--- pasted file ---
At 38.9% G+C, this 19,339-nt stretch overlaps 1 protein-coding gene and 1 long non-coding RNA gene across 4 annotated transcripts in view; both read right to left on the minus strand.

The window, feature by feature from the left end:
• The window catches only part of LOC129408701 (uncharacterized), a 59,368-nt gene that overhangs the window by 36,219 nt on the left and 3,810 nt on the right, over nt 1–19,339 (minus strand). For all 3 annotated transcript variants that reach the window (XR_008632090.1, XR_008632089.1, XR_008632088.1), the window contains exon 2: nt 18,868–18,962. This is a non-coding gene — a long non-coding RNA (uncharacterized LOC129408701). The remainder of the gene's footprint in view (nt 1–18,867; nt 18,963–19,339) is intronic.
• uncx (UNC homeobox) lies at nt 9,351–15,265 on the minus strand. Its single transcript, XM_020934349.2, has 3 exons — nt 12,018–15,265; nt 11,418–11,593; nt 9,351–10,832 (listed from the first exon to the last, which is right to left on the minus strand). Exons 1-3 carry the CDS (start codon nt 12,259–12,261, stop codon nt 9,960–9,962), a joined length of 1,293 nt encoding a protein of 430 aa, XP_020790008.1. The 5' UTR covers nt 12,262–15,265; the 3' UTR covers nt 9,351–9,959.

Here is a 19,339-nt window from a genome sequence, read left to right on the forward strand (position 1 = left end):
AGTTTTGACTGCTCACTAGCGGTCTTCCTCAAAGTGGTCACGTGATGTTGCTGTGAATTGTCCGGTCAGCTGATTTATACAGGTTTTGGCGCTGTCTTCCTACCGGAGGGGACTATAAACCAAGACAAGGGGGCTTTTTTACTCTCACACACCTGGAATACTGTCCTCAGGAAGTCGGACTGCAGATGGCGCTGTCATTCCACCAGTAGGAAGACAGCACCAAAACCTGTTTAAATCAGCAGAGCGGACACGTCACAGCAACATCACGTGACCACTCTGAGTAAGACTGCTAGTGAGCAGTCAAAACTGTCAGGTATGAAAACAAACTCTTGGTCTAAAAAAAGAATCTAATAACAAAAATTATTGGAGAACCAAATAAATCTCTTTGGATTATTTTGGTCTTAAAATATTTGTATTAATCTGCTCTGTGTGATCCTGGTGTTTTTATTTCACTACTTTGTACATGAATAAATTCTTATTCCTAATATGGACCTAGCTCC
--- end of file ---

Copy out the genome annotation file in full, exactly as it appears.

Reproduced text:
At 38.9% G+C, this 19,339-nt stretch overlaps 1 protein-coding gene and 1 long non-coding RNA gene across 4 annotated transcripts in view; both read right to left on the minus strand.

The window, feature by feature from the left end:
• The window catches only part of LOC129408701 (uncharacterized), a 59,368-nt gene that overhangs the window by 36,219 nt on the left and 3,810 nt on the right, over nt 1–19,339 (minus strand). For all 3 annotated transcript variants that reach the window (XR_008632090.1, XR_008632089.1, XR_008632088.1), the window contains exon 2: nt 18,868–18,962. This is a non-coding gene — a long non-coding RNA (uncharacterized LOC129408701). The remainder of the gene's footprint in view (nt 1–18,867; nt 18,963–19,339) is intronic.
• uncx (UNC homeobox) lies at nt 9,351–15,265 on the minus strand. Its single transcript, XM_020934349.2, has 3 exons — nt 12,018–15,265; nt 11,418–11,593; nt 9,351–10,832 (listed from the first exon to the last, which is right to left on the minus strand). Exons 1-3 carry the CDS (start codon nt 12,259–12,261, stop codon nt 9,960–9,962), a joined length of 1,293 nt encoding a protein of 430 aa, XP_020790008.1. The 5' UTR covers nt 12,262–15,265; the 3' UTR covers nt 9,351–9,959.

Here is a 19,339-nt window from a genome sequence, read left to right on the forward strand (position 1 = left end):
AGTTTTGACTGCTCACTAGCGGTCTTCCTCAAAGTGGTCACGTGATGTTGCTGTGAATTGTCCGGTCAGCTGATTTATACAGGTTTTGGCGCTGTCTTCCTACCGGAGGGGACTATAAACCAAGACAAGGGGGCTTTTTTACTCTCACACACCTGGAATACTGTCCTCAGGAAGTCGGACTGCAGATGGCGCTGTCATTCCACCAGTAGGAAGACAGCACCAAAACCTGTTTAAATCAGCAGAGCGGACACGTCACAGCAACATCACGTGACCACTCTGAGTAAGACTGCTAGTGAGCAGTCAAAACTGTCAGGTATGAAAACAAACTCTTGGTCTAAAAAAAGAATCTAATAACAAAAATTATTGGAGAACCAAATAAATCTCTTTGGATTATTTTGGTCTTAAAATATTTGTATTAATCTGCTCTGTGTGATCCTGGTGTTTTTATTTCACTACTTTGTACATGAATAAATTCTTATTCCTAATATGGACCTAGCTCC